The Supreme Court's ruling Friday that gay couples have a constitutional right to marry is undoubtedly a historic victory for the LGBT rights movement. But marriage equality is not the same as full equality. As Adam Talbot of the Human Rights Campaign (HRC) puts it: “[Gays] can get married at 10, post those photos on Facebook, their boss can fire them at noon on the basis of their sexual orientation, and at 2 PM, their landlord can evict them.”

That, most likely, is the movement's next big fight: Most states don't prohibit workplace and housing discrimination against LGBT people.

Securing non-discrimination protections has always been a priority, of course. “The fight for marriage has been a tremendous one," said Gabriel Balu, executive director of the Family Equality Council. "It's had its ups and downs and it's taken a lot of energy and a lot of work, but all along the way, marriage has not been the only issue.” But now that the marriage equality battle has been won, LGBT rights organizations can reallocate resources for other battles. “Making progress in one area of our fight, like passing marriage equality, puts pressure to make sure LGBTQ people have nondiscrimination protection," said Talbot, HRC's deputy communications director. "The interactivity of these issues leads to support for equality across the board.”

There a few ways the movement can—and plans to—“move from a patchwork to full comprehensive protections nationwide,” said Rea Carey, executive director of the National LGBTQ Task Force. Many states and municipalities are already crafting their own nondiscrimination legislation. The “Utah compromise” in March, for example, serves as a model for how conservative states can enact equal protection laws that make the majority of its constituents happy. But waiting for local and state-level governments to take action can be slow and disappointing; many states aren’t even close to prioritizing equal protections for LGBT people—and some are actively trying to curtail those rights. “The situation now is you may have your home in one town and drive to another town for work and lose those protections,” Carey said.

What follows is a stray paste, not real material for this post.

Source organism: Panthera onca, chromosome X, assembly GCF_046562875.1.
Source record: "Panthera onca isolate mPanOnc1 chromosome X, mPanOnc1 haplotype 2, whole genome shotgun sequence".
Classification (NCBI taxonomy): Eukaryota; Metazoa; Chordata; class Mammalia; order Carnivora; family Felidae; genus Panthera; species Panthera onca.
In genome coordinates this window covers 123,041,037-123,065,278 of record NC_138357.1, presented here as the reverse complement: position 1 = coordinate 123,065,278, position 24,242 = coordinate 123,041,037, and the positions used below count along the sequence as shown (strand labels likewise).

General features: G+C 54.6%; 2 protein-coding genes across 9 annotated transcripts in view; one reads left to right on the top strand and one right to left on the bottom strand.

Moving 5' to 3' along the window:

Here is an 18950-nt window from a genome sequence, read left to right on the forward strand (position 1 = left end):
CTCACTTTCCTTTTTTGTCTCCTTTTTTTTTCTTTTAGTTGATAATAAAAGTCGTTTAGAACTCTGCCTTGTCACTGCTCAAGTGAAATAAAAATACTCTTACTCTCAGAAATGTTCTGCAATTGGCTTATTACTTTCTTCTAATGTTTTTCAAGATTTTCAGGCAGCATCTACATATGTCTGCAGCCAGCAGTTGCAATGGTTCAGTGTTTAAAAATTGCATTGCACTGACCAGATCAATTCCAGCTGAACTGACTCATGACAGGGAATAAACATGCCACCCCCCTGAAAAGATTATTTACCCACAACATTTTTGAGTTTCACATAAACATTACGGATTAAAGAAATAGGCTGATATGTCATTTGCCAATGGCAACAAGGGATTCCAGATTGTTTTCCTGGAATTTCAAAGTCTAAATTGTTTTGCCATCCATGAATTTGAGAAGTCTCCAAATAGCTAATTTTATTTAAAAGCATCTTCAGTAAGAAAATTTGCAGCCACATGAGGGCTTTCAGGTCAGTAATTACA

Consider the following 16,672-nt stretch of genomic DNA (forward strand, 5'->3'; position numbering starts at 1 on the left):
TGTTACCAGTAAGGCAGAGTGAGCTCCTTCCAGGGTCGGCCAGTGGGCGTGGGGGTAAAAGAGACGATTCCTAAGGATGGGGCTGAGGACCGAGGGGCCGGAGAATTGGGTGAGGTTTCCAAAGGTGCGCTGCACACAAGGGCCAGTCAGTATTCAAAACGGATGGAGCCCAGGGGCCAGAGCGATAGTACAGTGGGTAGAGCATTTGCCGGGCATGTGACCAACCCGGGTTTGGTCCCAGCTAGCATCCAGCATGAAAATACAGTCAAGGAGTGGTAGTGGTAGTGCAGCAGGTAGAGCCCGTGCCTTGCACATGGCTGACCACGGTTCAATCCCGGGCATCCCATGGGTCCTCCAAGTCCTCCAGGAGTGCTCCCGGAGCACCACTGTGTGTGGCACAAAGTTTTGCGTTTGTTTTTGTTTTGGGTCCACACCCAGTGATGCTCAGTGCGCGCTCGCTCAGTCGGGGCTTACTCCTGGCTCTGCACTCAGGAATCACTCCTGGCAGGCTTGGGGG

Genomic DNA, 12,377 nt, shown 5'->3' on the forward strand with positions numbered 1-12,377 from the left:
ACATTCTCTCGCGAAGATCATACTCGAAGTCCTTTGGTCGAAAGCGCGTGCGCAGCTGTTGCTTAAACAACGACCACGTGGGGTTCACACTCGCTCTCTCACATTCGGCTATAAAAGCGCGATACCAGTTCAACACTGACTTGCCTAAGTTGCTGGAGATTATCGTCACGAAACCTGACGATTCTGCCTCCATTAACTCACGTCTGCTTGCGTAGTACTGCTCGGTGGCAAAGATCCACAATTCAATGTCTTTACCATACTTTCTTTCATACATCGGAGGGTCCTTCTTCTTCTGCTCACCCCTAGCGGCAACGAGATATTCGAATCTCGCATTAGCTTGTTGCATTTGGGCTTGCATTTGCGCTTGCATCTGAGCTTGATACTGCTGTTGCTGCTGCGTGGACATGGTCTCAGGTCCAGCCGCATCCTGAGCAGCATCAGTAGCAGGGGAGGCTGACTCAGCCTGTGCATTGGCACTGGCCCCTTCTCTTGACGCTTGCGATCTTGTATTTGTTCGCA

Which is why many national LGBT advocacy groups have set their sights on federal nondiscrimination protections. Talbot says the organization supports state-level and local protections, but sees federal protection as a next top priority for the movement. Ian Thompson, a legislative representative at the ACLU, told me that many are keeping an eye on an amendment that Senator Al Franken plans to introduce when Congress is back in session. According to Franken's office, the senator plans to introduce his student non-discrimination bill as an amendment to a large education overhaul that would prohibit discrimination on the basis of gender identity or sexual orientation in public schools. Thompson said Franken’s amendment could help LGBT advocates gauge support in Congress for a broader nondiscrimination bill.

Of course, there's another way nondiscrimination protections could become nationwide law: through the Supreme Court.

“I’m sure that there will be very important and consequential upcoming cases dealing with protections for the LGBTQ community in the courts," Thompson said. "But my focus is on pushing the passage of this in Congress.”

It won't be easy. The federal Employment Non-Discrimination Act has been introduced in almost every Congress over the past twenty years.